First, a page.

Lecture by Alfred H Wall to Edinburgh Photographic Society

"In Search of Truth OR

"On Photography as a Fine Art"

Alfred H Wall, was an Honorary Member of Edinburgh Photographic Society.  He was invited to deliver a lecture to the society on 1 July 1863.

He chose Art-Photography as his subject.  This is a subject:

-  that A H Wall had written on previously for the British Journal of Photography

-  that Edinburgh Photographic Society returned to discuss on several occasions.

A H Wall began:



"Your energetic and valuable Secretary, Mr J T Taylor, having suggested that a paper by your honorary member, my humble self , would be kindly welcomed, I hastened to secure the honour of placing one before you.

As the claims of art photography are now receiving attention in so many quarters, I propose that we devote the present evening to fairly and honestly discussing the same.  Let us, in so doing, avoid prejudices, put aside feeling, and array ourselves on this side or on that  -  separated perhaps in opinion, but most harmoniously united in the desire for Truth."

A H Wall discussed several arguments that had been advanced against photography being considered a fine art.  He refuted each in turn. 

Arguments for Photography not being one of the Fine Arts

1.  The want of colour in its productions is fatal to its claim.

A H Wall replied that this was a very weak argument.  "Some of the greatest masters' works now preserved with careful pride by the most refined nations are without colour, having been executed in black or brown and white only.  Besides, engraving is an acknowledged fine art."

2.  Photographic Productions are too truthful.

A H Wall replied that this was a "fruitless controversy that had divided artists and art-writers since earliest times" and that "the modern school of truth-loving artists are in very wholesome and healthy condition. of mind."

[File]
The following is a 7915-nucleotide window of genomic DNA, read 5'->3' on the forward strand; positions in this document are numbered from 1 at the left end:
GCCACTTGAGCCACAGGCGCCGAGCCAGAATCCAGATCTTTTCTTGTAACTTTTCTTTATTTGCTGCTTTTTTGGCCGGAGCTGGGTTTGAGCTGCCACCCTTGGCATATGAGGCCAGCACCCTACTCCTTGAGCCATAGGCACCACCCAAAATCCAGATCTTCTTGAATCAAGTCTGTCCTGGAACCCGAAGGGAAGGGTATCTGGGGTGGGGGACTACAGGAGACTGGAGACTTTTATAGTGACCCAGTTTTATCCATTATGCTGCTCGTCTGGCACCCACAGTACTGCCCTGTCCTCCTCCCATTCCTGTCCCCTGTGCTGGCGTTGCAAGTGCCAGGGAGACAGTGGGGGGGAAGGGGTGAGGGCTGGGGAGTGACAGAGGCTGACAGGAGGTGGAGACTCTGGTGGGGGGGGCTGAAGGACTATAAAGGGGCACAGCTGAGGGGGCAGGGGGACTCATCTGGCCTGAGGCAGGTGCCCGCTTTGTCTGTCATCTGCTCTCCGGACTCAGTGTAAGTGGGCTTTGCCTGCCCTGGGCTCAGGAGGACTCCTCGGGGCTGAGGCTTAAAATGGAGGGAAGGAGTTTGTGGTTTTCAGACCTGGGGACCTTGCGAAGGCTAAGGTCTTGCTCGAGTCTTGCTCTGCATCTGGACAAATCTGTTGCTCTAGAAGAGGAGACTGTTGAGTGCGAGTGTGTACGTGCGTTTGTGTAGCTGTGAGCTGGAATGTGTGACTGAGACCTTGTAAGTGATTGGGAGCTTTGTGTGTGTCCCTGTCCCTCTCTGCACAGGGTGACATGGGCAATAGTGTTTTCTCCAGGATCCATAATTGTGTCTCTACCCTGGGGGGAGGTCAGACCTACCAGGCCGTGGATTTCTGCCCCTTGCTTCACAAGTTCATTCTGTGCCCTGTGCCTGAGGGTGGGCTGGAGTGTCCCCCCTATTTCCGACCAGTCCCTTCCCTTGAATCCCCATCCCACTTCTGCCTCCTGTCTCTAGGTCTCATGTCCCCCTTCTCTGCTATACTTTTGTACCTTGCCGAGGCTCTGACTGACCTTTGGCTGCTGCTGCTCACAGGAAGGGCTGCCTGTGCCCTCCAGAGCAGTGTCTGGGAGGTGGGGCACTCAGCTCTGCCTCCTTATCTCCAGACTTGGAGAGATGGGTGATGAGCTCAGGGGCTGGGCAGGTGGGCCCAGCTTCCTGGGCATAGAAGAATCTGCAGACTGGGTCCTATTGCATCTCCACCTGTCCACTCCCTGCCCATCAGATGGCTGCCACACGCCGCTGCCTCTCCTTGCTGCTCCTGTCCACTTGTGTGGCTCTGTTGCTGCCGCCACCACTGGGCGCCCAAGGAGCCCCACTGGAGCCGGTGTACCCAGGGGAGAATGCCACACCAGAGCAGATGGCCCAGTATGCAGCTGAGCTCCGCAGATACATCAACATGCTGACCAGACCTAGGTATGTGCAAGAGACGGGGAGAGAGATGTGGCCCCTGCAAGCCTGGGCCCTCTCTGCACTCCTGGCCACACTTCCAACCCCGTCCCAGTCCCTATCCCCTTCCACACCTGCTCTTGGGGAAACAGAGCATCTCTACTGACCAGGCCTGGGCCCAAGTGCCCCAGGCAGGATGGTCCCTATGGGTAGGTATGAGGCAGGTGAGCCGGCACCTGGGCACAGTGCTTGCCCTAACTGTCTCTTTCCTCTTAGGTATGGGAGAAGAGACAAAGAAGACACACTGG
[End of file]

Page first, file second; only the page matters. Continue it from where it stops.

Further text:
He added:  "It is , at the very least, rank heresy against Nature's beauties to say that she is never fit to appear in good society until she has been doctored and altered and improved by the poor skill of feeble humanity."

3.  Photographic is not sufficiently truthful.

A H Wall accepted that "photography does not as yet render certain qualities of natural scenery with actual truthfulness.  Air, light and space have yet to be secured in their integrity.  The all important quality called tone, although sometimes seen in the best works of our very best photographic artists is, as a rule, also absent from our productions."

A H Wall added:  "But the art is in its infancy, and, considering its present aspect in connection with its present age, we must indeed be poor, sickly desponding advocates if we are not full of strong hopes and hale, high-soaring aspirations."

He continued:  "Has painting no disadvantages?  Ask the poor enthusiast, sitting with his palette and colours under the mighty dome of Nature's own academy, and scramblingly striving to imitate this glorious effect of colour, or that glorious mass of clout form ... "

"But despite these mighty difficulties the painter's and the sculptor's arts are not degraded from their high estate.  Such defects, it is well known, are overcome by the talent and experience of artists in both branches.  And photography's defects are also overcome by the talents and experience of photographers ..."  A H Wall praised the work of H P Robinson (Bringing Home the May) and Rejlander.